Answer the following questions to see who you should vote for in the Missouri midterm election.
In April 2016, Virginia Governor Terry McAuliffe issued an executive order which restored voting rights to more than 200,000 convicted felons living in the state. The order overturned the state’s practice of felony disenfranchisement, which excludes people from voting who have been convicted of a criminal defense. The 14th amendment of the United States prohibits citizens from voting who have participated in a “rebellion, or other crime” but allows states to determine which crimes qualify for voter disenfranchisement. In the U.S. approximately 5.8 million people are ineligible to vote due to voter disenfranchisement and only two states, Maine and Vermont, have no restrictions on allowing felons to vote. Opponents of felon voting rights argue that a citizen forfeits their rights to vote when they are convicted of a felony. Proponents argue that the arcane law disenfranchises millions of Americans from participating in democracy and has an adverse affect on poor communities.
Mandatory minimum sentences are automatic, minimum prison terms set by Congress. Judges in the U.S. are required to base their sentences on the Federal Sentencing Guidelines, mandatory minimum sentencing laws, or both. In 1986 the U.S. Congress passed the Anti-Drug Abuse Act which enacted new mandatory minimum sentences for drugs. People caught with 5 grams of crack cocaine were given jail sentences of 5 years without parole (the same sentence as people caught with 500 grams). The legislation was in response to the moral panic involving the crack cocaine epidemic of the 1980’s. In 2010 Congress and President Obama eliminated the crack cocaine mandatory sentence with the passage of the Fair Sentencing Act. Opponents of mandatory minimum sentences argue that they often impose long prison terms on non-violent criminals. Proponents argue that the sentences are designed to help judges punish drug cartels and those responsible for the country’s drug epidemic.
In January 2016, President Obama issued a series of executive actions banning federal prisons from using solitary confinement to punish juveniles and prisoners who commit low level infractions. His orders also lowered the number of days an adult inmate could be subject to solitary confinement from 365 days to 60 days. A recent study found that prisoners who were subject to solitary confinement were 20-25% more likely to be repeat criminal offenders than prisoners who avoided it.
In the wake of the lethal shooting of Michael Brown by a police officer in Ferguson, Missouri a petition has been launched to have the White House look into requiring all police officers in the country to wear body cameras. The petition has now exceeded 128,000 signatures, the Obama Administration said it will respond to petitions that exceed 100,000.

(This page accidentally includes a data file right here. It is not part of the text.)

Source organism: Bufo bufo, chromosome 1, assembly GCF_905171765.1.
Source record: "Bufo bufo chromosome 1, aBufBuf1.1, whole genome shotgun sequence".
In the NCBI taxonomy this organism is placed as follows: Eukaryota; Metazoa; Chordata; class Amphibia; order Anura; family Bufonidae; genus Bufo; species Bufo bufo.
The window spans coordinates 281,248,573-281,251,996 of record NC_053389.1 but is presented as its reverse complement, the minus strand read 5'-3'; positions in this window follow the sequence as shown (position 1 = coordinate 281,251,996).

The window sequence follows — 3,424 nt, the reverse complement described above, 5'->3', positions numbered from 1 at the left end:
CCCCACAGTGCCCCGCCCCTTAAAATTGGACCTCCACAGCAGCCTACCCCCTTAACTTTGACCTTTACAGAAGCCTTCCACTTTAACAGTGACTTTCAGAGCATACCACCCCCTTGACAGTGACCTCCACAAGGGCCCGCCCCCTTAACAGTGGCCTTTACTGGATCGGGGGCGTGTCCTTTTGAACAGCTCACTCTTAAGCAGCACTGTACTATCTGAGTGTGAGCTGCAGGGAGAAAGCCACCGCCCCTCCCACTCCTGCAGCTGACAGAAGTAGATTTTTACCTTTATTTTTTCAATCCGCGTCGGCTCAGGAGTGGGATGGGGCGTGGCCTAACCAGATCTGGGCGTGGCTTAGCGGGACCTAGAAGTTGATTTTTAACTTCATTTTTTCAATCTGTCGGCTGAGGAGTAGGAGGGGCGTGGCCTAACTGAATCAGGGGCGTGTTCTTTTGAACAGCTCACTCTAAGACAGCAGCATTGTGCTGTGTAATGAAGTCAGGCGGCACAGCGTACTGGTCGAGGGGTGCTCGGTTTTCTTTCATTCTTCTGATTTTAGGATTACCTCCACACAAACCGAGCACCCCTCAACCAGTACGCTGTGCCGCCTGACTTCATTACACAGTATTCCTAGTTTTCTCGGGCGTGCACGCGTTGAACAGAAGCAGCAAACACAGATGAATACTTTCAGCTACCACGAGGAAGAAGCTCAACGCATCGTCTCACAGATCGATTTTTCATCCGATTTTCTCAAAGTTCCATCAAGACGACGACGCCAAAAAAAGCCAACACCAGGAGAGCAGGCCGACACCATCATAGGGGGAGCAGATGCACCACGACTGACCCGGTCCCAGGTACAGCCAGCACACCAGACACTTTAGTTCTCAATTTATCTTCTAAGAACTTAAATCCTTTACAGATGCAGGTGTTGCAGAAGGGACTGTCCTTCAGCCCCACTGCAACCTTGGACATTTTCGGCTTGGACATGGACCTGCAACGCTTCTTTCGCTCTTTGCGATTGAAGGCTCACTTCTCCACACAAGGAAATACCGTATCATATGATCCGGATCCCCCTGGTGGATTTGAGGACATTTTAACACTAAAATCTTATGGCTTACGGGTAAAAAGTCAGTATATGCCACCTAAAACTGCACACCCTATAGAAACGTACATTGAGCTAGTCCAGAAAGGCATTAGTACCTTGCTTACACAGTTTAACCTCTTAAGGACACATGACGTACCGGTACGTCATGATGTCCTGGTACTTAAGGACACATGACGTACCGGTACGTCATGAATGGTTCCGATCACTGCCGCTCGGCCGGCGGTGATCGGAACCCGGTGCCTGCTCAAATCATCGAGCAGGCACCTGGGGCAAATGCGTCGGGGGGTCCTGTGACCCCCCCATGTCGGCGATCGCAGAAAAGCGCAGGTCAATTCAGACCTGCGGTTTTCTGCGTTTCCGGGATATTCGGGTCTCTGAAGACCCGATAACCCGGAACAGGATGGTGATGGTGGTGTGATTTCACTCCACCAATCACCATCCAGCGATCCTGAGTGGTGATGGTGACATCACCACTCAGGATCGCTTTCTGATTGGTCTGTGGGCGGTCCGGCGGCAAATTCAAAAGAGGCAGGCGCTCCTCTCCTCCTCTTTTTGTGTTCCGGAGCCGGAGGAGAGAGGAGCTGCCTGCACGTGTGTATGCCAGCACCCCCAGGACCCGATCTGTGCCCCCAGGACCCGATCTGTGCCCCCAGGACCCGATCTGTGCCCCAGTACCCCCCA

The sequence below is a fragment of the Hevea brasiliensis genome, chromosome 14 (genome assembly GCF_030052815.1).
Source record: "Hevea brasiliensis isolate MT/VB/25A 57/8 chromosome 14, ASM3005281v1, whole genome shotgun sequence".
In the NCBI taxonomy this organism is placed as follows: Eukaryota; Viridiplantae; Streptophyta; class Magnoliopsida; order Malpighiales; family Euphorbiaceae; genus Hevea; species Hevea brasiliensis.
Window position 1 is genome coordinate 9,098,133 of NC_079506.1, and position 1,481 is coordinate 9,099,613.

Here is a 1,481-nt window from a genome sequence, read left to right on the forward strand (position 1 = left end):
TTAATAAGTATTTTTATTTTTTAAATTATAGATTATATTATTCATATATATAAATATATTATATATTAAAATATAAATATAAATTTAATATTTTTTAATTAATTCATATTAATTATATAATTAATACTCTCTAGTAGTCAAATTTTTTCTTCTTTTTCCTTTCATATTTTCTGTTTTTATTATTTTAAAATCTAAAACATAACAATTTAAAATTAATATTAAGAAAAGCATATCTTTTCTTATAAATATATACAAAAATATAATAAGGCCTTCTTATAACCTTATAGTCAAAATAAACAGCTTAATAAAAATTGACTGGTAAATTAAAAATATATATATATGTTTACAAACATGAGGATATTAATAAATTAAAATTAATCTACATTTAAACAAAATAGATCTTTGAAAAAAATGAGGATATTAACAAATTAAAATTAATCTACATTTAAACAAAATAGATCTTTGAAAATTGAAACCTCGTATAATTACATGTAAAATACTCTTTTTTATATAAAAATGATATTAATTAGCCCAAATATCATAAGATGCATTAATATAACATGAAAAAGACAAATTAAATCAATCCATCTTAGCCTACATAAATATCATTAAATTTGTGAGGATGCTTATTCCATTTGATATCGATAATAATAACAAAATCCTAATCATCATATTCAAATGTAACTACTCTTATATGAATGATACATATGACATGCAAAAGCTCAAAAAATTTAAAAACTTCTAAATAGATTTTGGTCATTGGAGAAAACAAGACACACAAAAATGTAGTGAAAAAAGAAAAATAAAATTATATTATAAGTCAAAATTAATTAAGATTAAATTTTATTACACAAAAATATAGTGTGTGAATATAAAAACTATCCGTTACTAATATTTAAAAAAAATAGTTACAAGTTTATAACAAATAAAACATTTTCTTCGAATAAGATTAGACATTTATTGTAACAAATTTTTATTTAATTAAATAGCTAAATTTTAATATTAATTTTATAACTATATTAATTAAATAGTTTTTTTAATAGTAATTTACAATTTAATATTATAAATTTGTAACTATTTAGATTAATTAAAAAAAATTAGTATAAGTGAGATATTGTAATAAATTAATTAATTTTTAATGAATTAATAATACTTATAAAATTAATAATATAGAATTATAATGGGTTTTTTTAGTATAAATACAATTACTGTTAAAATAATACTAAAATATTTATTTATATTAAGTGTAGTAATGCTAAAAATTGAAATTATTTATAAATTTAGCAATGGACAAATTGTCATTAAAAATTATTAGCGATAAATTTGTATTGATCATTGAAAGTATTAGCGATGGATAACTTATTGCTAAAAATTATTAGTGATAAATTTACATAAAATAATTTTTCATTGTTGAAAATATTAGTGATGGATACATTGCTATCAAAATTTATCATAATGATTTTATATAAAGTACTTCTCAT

Private prisons are incarceration centers that are run by a for-profit company instead of a government agency. The companies that operate private prisons are paid a per-diem or monthly rate for each prisoner they keep in their facilities. In 2016 8.5% of the prisoner population was housed in private prisons. This is an 8% decline since 2000. Opponents of private prisons argue that incarceration is a social responsibility and that entrusting it to for-profit companies is inhumane. Proponents argue that prisons run by private companies are consistently more cost effective than those run by government agencies.
In March 2018, President Trump asked the Justice department to seek more death-penalty cases against drug traffickers. Trump announced the proposal as part of a plan to combat the opioid epidemic which is claiming the lives of more than 100 people a day in the U.S. In 1988 the federal government passed a drug law which imposed the death penalty on drug “kingpins” who commit murder in the course of their business. Analysts estimate that this law has resulted in only a few executions. 32 countries impose the death penalty for drug smuggling. Seven of these countries (China, Indonesia, Iran, Saudi Arabia, Vietnam, Malaysia and Singapore) routinely execute drug offenders. Asia and the Middle East’s tough approach contrasts with many Western countries who have legalized cannabis in recent years (selling cannabis in Saudi Arabia is punished by beheading).
Planned Parenthood is a non-profit organization that provides reproductive health services in the United States and internationally. In 2014, federal and state governments provided the organization with $528 million in funding (40% of its annual budget). The majority of this funding comes from Medicaid which subsidizes reproductive healthcare for low-income women. In 2014, abortions accounted for 3% of the services they provided. The majority of the other services include screening for and treating sexually transmitted diseases and infections and providing contraception. Proponents of funding argue that federal funding for Planned Parenthood does not pay for abortions and that the vast majority of government funding that the organization receives is through Medicaid reimbursements. Opponents of funding argue that the government should not fund any organizations that provide abortions.